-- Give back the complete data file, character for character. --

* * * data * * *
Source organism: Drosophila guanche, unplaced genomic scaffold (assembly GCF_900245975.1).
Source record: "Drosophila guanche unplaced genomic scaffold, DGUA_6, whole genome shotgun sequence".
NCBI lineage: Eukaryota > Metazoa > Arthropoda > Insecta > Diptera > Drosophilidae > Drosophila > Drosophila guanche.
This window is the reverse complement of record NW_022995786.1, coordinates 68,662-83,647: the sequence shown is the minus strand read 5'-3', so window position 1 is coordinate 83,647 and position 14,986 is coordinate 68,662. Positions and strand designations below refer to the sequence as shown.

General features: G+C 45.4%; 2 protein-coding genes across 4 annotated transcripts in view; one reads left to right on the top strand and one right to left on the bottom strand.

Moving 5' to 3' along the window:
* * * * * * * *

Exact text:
Source organism: Drosophila guanche, unplaced genomic scaffold (assembly GCF_900245975.1).
Source record: "Drosophila guanche unplaced genomic scaffold, DGUA_6, whole genome shotgun sequence".
NCBI lineage: Eukaryota > Metazoa > Arthropoda > Insecta > Diptera > Drosophilidae > Drosophila > Drosophila guanche.
This window is the reverse complement of record NW_022995786.1, coordinates 68,662-83,647: the sequence shown is the minus strand read 5'-3', so window position 1 is coordinate 83,647 and position 14,986 is coordinate 68,662. Positions and strand designations below refer to the sequence as shown.

General features: G+C 45.4%; 2 protein-coding genes across 4 annotated transcripts in view; one reads left to right on the top strand and one right to left on the bottom strand.

Moving 5' to 3' along the window: